That last one is tricky.  Using multiple selectors on a single line this way allows you to specify a general category first, then for the matching log messages you can specify exceptions.  Always go from most general selector to most specific or your setup may not log what you think it should!.


Here are some example,  
# Store critical stuff in critical

*.=crit;kern.none            /var/adm/critical

This will store all messages with the priority crit in the file /var/adm/critical, except for any kernel message.

# Kernel messages are first, stored in the kernel
# file, critical messages and higher ones also go
# to another host and to the console

kern.*                       /var/adm/kernel
kern.crit                    @finlandia
kern.crit                    /dev/console;kern.!err          /var/adm/kernel-info

The first rule direct any message that has the kernel facility to the file /var/adm/kernel.

The second statement directs all kernel messages of the priority crit and higher to the remote host finlandia. 
This is useful, because if the host crashes and the disks get irreparable errors you might not be able to read the stored messages. 

If they're on a remote host, too, you still can try to find out the reason for the crash.

The third rule directs these messages to the actual console, so the person who works on the machine will get them, too.

The fourth line tells the syslogd to save all kernel messages that come with priorities from info up to warning in the file /var/adm/kernel-info. 

Everything from err and higher is excluded.

# The tcp wrapper loggs with, we display
# all the connections on tty12

mail.=info                   /dev/tty12

This directs all messages that uses (in source LOG_MAIL | LOG_INFO) to /dev/tty12, the 12th console. 
For example the tcpwrapper tcpd(8) uses this as it's default.

# Store all mail concerning stuff in a file

mail.*;mail.!=info           /var/adm/mail

This pattern matches all messages that come with the mail facility, except for the info priority. These will be stored in the file /var/adm/mail.

# Log all and messages to info
mail,news.=info              /var/adm/info

This will extract all messages that come either with or with and store them in the file /var/adm/info.

# Log info and notice messages to messages file
        mail.none  /var/log/messages

This lets the syslogd log all messages that come with either the info or the notice facility into the file /var/log/messages, 
except for all messages that use the mail facility.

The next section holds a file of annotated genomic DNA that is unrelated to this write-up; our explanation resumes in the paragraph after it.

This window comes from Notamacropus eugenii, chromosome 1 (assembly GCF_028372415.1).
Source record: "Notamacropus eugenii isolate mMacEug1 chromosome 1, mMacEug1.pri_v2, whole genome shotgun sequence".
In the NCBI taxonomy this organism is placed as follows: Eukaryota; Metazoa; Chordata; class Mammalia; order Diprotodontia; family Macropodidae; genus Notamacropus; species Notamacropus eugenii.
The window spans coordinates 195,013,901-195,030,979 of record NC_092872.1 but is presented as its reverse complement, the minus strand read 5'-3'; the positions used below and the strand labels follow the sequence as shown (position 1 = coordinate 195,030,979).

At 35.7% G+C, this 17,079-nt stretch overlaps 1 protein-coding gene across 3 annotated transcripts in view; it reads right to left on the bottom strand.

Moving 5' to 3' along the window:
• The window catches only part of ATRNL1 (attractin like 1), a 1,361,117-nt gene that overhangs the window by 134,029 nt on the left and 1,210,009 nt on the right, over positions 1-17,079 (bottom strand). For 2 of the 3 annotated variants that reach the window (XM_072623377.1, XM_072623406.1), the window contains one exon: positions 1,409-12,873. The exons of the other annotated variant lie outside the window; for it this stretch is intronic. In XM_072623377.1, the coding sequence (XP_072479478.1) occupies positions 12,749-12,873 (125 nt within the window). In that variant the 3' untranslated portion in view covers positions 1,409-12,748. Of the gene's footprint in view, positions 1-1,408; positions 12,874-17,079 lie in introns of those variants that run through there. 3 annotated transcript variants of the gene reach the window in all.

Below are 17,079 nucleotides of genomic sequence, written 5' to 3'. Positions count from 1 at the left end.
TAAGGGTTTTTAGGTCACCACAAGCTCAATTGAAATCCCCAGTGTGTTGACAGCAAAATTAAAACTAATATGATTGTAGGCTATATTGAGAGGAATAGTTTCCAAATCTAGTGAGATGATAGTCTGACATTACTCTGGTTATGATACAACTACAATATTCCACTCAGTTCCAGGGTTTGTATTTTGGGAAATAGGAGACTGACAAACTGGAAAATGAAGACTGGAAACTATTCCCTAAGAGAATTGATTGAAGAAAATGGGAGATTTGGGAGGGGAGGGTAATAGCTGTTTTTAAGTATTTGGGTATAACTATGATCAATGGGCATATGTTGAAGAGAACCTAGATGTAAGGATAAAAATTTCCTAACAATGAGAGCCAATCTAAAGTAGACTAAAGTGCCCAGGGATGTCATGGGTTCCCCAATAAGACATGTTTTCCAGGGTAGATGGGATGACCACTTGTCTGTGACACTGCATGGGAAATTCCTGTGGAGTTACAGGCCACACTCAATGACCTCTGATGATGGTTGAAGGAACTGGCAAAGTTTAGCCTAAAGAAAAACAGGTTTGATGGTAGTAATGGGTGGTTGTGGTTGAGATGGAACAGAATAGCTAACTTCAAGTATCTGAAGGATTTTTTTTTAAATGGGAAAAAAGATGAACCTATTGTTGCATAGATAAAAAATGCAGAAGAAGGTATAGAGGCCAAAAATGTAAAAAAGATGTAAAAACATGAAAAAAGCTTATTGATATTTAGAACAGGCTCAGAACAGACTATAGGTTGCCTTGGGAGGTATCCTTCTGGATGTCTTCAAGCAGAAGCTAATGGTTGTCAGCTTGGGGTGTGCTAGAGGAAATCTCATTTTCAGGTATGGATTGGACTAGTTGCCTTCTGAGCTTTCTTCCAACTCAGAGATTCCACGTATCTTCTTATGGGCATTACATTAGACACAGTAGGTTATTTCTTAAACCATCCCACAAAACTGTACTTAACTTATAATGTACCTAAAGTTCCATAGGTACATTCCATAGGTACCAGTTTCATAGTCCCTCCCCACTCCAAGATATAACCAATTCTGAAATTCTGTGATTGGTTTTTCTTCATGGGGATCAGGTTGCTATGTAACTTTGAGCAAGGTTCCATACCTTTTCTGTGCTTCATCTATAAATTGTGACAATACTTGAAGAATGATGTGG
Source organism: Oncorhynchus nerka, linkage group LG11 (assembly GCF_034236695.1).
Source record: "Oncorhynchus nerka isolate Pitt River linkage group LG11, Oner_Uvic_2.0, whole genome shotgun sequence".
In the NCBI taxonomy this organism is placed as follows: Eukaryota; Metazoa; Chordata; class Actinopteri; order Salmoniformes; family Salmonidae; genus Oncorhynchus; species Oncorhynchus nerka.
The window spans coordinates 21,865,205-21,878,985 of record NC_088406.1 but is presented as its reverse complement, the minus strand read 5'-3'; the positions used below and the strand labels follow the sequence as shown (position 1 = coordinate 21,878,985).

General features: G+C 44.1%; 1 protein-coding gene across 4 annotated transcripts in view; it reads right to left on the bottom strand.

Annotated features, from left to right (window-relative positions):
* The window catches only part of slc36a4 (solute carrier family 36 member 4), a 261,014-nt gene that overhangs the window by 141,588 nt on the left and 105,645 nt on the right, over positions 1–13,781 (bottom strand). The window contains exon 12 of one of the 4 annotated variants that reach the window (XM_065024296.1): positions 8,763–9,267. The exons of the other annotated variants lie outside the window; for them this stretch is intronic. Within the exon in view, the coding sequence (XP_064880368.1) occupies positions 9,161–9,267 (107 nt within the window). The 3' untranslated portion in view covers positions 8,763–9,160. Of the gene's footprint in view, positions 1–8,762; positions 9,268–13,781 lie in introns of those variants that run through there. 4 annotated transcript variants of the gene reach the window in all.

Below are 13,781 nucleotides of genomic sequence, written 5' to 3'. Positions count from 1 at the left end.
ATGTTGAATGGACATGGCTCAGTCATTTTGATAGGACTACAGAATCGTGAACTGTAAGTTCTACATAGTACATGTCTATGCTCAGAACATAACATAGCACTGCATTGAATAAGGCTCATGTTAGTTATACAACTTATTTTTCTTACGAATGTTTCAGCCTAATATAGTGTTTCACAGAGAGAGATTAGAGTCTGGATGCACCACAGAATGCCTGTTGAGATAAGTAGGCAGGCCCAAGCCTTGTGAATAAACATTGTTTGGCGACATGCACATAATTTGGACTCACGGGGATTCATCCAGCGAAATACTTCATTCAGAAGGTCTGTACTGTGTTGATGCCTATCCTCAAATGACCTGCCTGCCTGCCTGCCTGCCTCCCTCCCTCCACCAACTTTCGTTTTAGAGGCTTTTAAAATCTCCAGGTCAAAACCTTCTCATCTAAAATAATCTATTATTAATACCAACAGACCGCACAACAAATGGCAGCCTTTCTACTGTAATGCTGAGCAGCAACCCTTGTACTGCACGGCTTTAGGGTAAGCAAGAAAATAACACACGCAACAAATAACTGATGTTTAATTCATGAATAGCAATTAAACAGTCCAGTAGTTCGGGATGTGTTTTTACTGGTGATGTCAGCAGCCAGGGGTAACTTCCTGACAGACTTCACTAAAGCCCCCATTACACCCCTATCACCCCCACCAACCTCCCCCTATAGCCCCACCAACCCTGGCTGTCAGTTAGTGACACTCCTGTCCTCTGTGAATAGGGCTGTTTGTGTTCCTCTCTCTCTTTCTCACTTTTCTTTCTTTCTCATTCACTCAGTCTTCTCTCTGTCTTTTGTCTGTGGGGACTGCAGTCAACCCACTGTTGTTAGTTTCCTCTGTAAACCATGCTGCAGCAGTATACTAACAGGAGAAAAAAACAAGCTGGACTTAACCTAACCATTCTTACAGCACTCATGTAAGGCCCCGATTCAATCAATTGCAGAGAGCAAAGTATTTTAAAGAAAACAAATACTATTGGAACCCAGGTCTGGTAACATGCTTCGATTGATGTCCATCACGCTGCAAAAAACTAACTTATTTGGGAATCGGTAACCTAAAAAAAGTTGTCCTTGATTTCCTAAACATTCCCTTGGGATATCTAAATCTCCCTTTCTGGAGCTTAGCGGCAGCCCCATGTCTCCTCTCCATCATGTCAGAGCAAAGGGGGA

# Log info messages to messages file
        mail,news.none       /var/log/messages

This statement causes the syslogd to log all messages that come with the info priority to the file /var/log/messages. But any message coming either with the mail or the news facility will not be stored.

# Emergency messages will be displayed using wall
*.=emerg                     *

This rule tells the syslogd to write all emergency messages to all currently logged in users. This is the wall action.

# Messages of the priority alert will be directed
# to the operator
*.alert                      root,joey

This rule directs all messages with a priority of alert or higher to the terminals of the operator, i.e. of the users ``root'' and ``joey'' if they're logged in.

*.*                          @finlandia

This rule would redirect all messages to a remote host called finlandia. This is useful especially in a cluster of machines where all syslog messages will be stored on only one machine.


Syslogd uses a slightly different syntax for its configuration file than the original BSD sources. Originally all messages of a specific priority and above were forwarded to the log file. The modifiers ``='', ``!'' and ``-'' were added to make the syslogd more flexible and to use it in a more intuitive manner. The original BSD syslogd doesn't understand spaces as separators between the selector and the action field.
 Syslog Severity Levels

The message severity levels are standard and they are listed in seven levels from debug at level 7 being the least severe up to emergency at level 0. 
Security Level  Severity Description
--------------  ----------     ---------------
 0     Emergency System is unusable.
 1 Alert    Action must be taken immediately.
 2 Critical Critical conditions.
 3 Error Error conditions.
 4 Warning    Warning conditions.
 5 Notice    Normal but significant condition.
 6 Informational Informational messages.
 7 Debug Debug-level messages.
 Message Format

A Syslog message takes the form: < PRI > HEADER MSG

Length 0 – 1024 bytes

PRI – stands for priority.

<PRI > one byte
Severity level 3 bits  0-7 Facility 5 bits
The Priority level is calculated by (value of the Facility x 8) + severity level

Example: a facility value of kernel message = 0 x 8 + severity level 1 = priority of <1>


The header contains a timestamp, which is the time the message was generated. It also holds the IP address of the host.


Tag: – The name of the process that generated the message

Content: – The message body

Configuring Syslog on Linux